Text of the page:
The mountain of waste that goes to the landfill is becoming a little smaller, and the volume of recycled materials in our area is increasing. ABC Recycling is a big reason for that.
When the company opened in 2014 the goal was to be a “one-source solution for area business, industrial and agricultural operations,” said owner and CEO Pamela Pacheco. She wanted to provide a simple, practical and cost-effective way to deal with what otherwise would be waste. Now the company takes a lot of residential recyclables, too.
When ABC opened at 300 W. Seventh St., Regional Recycling was operating nine blocks to the east, at 810 E. Seventh St., with a focus on residential customers. When that company announced in 2016 that it was going out of business, representatives of the city of North Platte approached Pacheco about taking on that market.
“I told them I couldn’t absorb it all,” she said. ABC did start servicing the roll-offs and Alley Cats, large segmented trailers parked in various locations around the city where people can drop off plastic bottles, cans and paper.
Pacheco was born and raised in North Platte. She received a bachelor of science degree in comprehensive business/marketing from the University of Nebraska and an MBA from the University of Connecticut.
Before coming back home, she ran a commercial recycling business in Denver. Compared to a metropolitan area, “I like that it’s more centralized here,” she said. “We’ve developed into a hub and spokes” that extend to meet the needs of villages and businesses in western Nebraska, even reaching into adjacent states.
Nebraska has few laws requiring require businesses or individuals to recycle, Pacheco said. There are other reasons to do it: It’s good for the environment and it can reduce manufacturing costs. However, for recycling to be attractive, it needs to be simple and economical. With that in mind, ABC Recycling works with businesses to develop plans that fit their normal operations while saving them money in trash disposal.
It is the relationships with people that have made them successful and “gotten us through the peaks and valleys,” she said. “You have to have strong business alliances,” not only with customers, but professionals who provide trucking, maintenance and other services that ABC Recycling relies on.
In 2015, ABC recycled 2 million pounds of plastic drums, cardboard, aluminum pipe and other items from businesses.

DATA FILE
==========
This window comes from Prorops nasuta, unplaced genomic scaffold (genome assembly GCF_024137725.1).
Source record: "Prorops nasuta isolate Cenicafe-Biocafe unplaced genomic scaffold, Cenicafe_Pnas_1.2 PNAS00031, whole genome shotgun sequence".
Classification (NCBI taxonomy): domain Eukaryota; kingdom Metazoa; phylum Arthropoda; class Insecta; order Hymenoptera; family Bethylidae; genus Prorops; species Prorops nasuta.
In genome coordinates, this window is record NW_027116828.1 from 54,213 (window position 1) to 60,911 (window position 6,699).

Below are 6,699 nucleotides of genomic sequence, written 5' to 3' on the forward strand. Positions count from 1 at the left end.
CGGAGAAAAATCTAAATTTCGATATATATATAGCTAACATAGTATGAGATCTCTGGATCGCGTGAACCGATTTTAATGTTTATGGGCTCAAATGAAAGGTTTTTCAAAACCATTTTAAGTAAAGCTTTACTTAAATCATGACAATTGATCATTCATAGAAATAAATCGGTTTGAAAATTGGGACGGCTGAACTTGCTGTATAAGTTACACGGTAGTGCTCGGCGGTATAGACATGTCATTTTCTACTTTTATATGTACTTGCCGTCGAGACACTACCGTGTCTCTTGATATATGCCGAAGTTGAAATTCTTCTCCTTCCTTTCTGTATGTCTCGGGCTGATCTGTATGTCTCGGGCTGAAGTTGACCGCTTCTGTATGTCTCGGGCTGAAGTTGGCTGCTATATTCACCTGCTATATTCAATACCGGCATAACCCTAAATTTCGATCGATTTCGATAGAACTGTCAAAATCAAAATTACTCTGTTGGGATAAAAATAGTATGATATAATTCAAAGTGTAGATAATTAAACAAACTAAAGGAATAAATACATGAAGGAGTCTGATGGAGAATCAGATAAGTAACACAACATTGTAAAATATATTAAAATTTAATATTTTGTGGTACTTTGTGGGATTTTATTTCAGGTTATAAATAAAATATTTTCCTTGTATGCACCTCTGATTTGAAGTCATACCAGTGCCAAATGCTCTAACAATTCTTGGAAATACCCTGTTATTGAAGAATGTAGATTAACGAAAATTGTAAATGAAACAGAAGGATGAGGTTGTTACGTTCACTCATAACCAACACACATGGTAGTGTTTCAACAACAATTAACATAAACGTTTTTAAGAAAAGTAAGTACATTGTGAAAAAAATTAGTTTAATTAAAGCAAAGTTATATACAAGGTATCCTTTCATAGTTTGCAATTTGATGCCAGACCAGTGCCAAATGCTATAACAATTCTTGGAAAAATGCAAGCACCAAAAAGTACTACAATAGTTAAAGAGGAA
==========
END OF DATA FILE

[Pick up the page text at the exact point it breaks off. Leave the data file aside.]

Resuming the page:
In 2018, the company’s volume had increased to about 6 million pounds; about 2 million of that was residential.
Unrecycled material is useless, Pacheco said. It takes space in landfills, but a bigger problem is littering. Discarded bottles, bags and miscellaneous trash are carried by rainwater into storm drains and from there into the river. It can eventually end up in the ocean. A lot of people don’t realize the harm those things can do to wildlife that try to eat it or get entangled in it.
“I want to be a prominent source of education,” said Pacheco, “what to recycle, how to recycle and the benefits of recycling.” Her company does recycling projects in elementary schools and Pacheco speaks to community groups. ABC also provides information on its website (abcrecyclingco.com) and in billings and other mailings. It conducts a recycling event for electronics at Westfield Shopping Center each year, and that provides educational opportunities.
Pacheco coordinates activities with Keep North Platte and Lincoln County Beautiful and serves on the city’s recycling committee.
The company got startup help in the form of a $85,000 Quality Growth Fund grant from the city of North Platte. That made it possible to buy a truck, a couple of trailers and a couple of balers. ABC also has received a couple of grants, totaling $39,000, from the Nebraska Department of Environmental Quality to purchase containerization equipment. ABC generates income from service fees and market rebates.
There are things they would have done differently.
“We’re always streamlining,” said Pacheco, trying to become more efficient. “We try things and if it doesn’t work, we look at it as a learning curve. We just hope we don’t make any big mistakes.”
At the same time, “people are very supportive,” she said. “It’s nice to come back home.”